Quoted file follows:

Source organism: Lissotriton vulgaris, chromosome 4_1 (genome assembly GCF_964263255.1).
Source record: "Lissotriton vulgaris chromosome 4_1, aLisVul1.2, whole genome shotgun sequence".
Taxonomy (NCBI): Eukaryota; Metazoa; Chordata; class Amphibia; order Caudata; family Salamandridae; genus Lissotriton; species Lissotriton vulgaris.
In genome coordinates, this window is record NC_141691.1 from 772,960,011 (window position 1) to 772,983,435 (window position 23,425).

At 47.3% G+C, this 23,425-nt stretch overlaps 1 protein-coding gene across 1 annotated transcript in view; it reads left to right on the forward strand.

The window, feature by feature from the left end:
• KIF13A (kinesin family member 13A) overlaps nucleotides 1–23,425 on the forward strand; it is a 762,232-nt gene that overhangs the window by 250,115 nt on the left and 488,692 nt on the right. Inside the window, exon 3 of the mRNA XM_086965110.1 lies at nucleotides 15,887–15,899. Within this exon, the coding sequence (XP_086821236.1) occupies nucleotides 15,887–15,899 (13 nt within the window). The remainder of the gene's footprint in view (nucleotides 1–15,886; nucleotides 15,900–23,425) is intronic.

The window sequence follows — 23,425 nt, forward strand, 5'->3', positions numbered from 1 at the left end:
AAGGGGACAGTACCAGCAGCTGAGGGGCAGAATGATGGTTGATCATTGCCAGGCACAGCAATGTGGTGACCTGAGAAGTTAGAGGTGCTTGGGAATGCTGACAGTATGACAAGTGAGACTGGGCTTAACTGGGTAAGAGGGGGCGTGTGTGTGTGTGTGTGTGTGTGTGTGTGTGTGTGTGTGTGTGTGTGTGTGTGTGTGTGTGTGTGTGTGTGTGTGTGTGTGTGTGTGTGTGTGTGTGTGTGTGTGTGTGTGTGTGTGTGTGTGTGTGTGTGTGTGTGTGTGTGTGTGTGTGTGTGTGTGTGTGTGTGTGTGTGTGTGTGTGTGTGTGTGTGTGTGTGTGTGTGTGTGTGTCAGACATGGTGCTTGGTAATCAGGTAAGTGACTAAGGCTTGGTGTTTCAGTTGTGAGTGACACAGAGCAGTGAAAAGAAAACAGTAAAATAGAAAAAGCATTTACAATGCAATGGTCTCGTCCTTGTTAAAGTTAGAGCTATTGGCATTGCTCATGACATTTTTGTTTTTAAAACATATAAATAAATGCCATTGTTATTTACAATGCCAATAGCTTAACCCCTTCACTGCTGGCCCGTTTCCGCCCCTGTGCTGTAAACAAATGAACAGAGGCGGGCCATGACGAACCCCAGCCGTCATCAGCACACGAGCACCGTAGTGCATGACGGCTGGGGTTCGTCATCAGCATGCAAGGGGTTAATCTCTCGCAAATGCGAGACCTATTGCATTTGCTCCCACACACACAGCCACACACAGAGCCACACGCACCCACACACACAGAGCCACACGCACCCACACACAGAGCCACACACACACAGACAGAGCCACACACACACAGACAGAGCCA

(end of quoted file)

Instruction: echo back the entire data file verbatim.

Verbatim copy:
Source organism: Lissotriton vulgaris, chromosome 4_1 (genome assembly GCF_964263255.1).
Source record: "Lissotriton vulgaris chromosome 4_1, aLisVul1.2, whole genome shotgun sequence".
Taxonomy (NCBI): Eukaryota; Metazoa; Chordata; class Amphibia; order Caudata; family Salamandridae; genus Lissotriton; species Lissotriton vulgaris.
In genome coordinates, this window is record NC_141691.1 from 772,960,011 (window position 1) to 772,983,435 (window position 23,425).

At 47.3% G+C, this 23,425-nt stretch overlaps 1 protein-coding gene across 1 annotated transcript in view; it reads left to right on the forward strand.

The window, feature by feature from the left end:
• KIF13A (kinesin family member 13A) overlaps nucleotides 1–23,425 on the forward strand; it is a 762,232-nt gene that overhangs the window by 250,115 nt on the left and 488,692 nt on the right. Inside the window, exon 3 of the mRNA XM_086965110.1 lies at nucleotides 15,887–15,899. Within this exon, the coding sequence (XP_086821236.1) occupies nucleotides 15,887–15,899 (13 nt within the window). The remainder of the gene's footprint in view (nucleotides 1–15,886; nucleotides 15,900–23,425) is intronic.

The window sequence follows — 23,425 nt, forward strand, 5'->3', positions numbered from 1 at the left end:
AAGGGGACAGTACCAGCAGCTGAGGGGCAGAATGATGGTTGATCATTGCCAGGCACAGCAATGTGGTGACCTGAGAAGTTAGAGGTGCTTGGGAATGCTGACAGTATGACAAGTGAGACTGGGCTTAACTGGGTAAGAGGGGGCGTGTGTGTGTGTGTGTGTGTGTGTGTGTGTGTGTGTGTGTGTGTGTGTGTGTGTGTGTGTGTGTGTGTGTGTGTGTGTGTGTGTGTGTGTGTGTGTGTGTGTGTGTGTGTGTGTGTGTGTGTGTGTGTGTGTGTGTGTGTGTGTGTGTGTGTGTGTGTGTGTGTGTGTGTGTGTGTGTGTGTGTGTGTGTGTGTGTGTGTGTGTGTGTGTCAGACATGGTGCTTGGTAATCAGGTAAGTGACTAAGGCTTGGTGTTTCAGTTGTGAGTGACACAGAGCAGTGAAAAGAAAACAGTAAAATAGAAAAAGCATTTACAATGCAATGGTCTCGTCCTTGTTAAAGTTAGAGCTATTGGCATTGCTCATGACATTTTTGTTTTTAAAACATATAAATAAATGCCATTGTTATTTACAATGCCAATAGCTTAACCCCTTCACTGCTGGCCCGTTTCCGCCCCTGTGCTGTAAACAAATGAACAGAGGCGGGCCATGACGAACCCCAGCCGTCATCAGCACACGAGCACCGTAGTGCATGACGGCTGGGGTTCGTCATCAGCATGCAAGGGGTTAATCTCTCGCAAATGCGAGACCTATTGCATTTGCTCCCACACACACAGCCACACACAGAGCCACACGCACCCACACACACAGAGCCACACGCACCCACACACAGAGCCACACACACACAGACAGAGCCACACACACACAGACAGAGCCA